|Me with my students at the symphony, Hanna Smolan (left) and Alysia Armijo (right).|
By Elizabeth Hellstern
Last week I got to attend the first concert of the Flagstaff Symphony Orchestra, The French Connection. It was beautiful; I got goosebumps, and I sighed with dreamy melancholy during Erik Satie's "Gymnopedia," a piece that was dedicated to the late Dr. Pat Curry. My face got flushed over the loud brass parts (as when we sang the national anthem.) During "Rhapsody in Blue" and "Bolero," I felt like dancing around.
I guess music is very visceral for me.
I used to think that I was supposed to be reflecting and listening along a prescribed theme-line, a certain something that everyone else experienced when hearing classical music. I didn't realize that everyone's inner world is completely different, and that part of the beauty is letting the music take me where it will.
It's extremely enjoyable for me to be able to watch the musicians as they play. During "Bolero", I caught sight of a young violist, who was completely transformed by the music. She was dreamily swaying, her face caught up in the swells of the music. I knew that she had been practicing that piece for months, that she was "at work" up there on the stage, and yet, she was allowing the music to be a pleasure to her instead of a chore.
I loved watching the pianist play "Rhapsody in Blue," as she threw her fluffy blond hair around and used her fingers to convey her own unique phrasing. She practically skipped to the piano bench, so excited to be channeling her inner life into the notes. She played a piece that everyone knows, that United Airlines has even used for its commercials. Yet, Sara Buechner is so in touch with her difference, that she played with a touch that people haven't heard before.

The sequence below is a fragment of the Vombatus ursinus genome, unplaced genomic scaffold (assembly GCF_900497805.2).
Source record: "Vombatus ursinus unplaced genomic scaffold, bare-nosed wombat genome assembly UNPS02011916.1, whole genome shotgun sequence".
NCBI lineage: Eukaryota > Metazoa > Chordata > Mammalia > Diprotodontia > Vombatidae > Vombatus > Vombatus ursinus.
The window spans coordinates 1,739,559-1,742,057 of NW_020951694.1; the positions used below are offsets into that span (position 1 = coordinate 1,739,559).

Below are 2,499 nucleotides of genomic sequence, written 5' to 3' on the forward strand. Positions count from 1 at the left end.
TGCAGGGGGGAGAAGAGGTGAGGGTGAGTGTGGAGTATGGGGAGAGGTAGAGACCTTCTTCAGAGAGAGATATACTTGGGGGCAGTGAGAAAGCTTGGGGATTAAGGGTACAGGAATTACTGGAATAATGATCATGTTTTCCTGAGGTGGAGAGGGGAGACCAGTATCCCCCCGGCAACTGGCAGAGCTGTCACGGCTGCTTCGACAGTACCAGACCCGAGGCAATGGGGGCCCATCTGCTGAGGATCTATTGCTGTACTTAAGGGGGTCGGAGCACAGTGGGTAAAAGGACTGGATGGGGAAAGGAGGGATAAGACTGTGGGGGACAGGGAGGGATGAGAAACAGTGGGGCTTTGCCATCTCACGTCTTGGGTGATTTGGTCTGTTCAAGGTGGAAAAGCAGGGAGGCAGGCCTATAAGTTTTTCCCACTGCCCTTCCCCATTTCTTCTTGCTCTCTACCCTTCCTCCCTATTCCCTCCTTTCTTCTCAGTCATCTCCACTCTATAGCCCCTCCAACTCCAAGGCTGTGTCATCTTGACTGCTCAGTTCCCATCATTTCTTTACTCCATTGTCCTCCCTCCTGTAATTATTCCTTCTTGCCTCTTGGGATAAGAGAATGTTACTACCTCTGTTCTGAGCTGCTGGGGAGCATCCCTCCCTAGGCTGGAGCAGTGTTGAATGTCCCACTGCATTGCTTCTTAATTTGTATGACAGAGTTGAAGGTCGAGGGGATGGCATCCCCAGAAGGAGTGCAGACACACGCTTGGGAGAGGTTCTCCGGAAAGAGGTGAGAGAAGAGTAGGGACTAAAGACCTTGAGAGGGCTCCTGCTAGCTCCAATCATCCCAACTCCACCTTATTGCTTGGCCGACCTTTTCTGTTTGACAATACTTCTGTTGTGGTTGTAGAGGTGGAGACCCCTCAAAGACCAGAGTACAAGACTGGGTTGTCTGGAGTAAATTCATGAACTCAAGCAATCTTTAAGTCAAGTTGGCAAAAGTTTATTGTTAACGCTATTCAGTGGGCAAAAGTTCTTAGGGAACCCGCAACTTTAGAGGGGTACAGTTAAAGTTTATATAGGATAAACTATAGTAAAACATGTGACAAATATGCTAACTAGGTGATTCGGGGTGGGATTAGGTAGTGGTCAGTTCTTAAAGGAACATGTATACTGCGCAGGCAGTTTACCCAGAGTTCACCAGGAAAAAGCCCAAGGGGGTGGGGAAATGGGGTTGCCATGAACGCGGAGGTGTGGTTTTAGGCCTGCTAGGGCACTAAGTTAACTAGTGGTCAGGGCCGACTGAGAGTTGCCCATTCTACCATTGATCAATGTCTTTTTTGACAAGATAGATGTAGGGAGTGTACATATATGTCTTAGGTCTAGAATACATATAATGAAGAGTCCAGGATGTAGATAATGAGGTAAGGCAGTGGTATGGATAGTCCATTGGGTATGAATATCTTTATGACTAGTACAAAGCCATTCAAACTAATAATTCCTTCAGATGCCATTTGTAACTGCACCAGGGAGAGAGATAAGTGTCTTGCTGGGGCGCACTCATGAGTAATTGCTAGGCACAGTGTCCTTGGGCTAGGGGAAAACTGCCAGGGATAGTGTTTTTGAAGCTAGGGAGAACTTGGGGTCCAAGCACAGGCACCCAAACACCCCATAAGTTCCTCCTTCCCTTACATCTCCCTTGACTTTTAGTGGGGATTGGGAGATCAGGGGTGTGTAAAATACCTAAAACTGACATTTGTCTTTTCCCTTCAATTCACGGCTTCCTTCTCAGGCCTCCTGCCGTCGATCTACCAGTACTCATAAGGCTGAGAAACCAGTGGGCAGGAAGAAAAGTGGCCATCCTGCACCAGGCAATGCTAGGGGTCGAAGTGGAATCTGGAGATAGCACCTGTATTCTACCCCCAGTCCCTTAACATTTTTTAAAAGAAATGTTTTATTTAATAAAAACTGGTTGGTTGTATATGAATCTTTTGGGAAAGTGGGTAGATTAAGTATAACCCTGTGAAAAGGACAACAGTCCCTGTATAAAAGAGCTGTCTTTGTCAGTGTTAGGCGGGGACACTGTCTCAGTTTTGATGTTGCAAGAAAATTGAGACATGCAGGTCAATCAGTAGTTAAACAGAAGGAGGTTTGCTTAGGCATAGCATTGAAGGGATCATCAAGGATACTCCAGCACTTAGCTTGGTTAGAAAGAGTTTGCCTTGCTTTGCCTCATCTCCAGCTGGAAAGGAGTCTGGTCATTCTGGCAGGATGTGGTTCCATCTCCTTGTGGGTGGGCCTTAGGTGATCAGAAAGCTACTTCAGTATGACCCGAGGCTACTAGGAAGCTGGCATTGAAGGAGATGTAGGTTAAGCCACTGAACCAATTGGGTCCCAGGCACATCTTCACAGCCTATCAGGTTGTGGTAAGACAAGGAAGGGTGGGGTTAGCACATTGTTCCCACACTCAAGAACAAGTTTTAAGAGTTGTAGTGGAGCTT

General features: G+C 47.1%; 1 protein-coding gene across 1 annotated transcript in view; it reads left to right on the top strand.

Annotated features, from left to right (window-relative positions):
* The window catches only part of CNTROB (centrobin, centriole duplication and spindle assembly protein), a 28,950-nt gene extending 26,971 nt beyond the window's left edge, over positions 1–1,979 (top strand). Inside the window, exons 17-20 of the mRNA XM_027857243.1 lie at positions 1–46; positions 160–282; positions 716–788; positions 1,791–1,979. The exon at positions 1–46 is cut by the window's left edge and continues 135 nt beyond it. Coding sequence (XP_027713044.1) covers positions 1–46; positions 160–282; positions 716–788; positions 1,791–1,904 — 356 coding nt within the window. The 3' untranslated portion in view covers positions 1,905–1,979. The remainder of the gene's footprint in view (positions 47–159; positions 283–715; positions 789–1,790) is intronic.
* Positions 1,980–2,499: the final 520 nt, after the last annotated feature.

Yes, the concert was something special, something that could never be repeated exactly in the same way.
And we were all there together, experiencing it as one audience, in our own special way. We were experiencing the human condition. After the concert, I talked with people. A retired faculty member remembered Dr. Curry, and the special way that he had mentored her career as a voice professor. Someone remembered her first trip to Paris, and the excitement of young love. And some of my students were there, young people so excited to be part of the audience for the first time, experiencing music like this with a group, feeling exhilaration and joy as they watched beauty unfold.
This concert was a little different for me, because I heard about so many other people's experience. It was more meaningful to hear what was going through their minds.
It's the beauty of personal connection—everybody heard the same thing, but we all went to different places, together.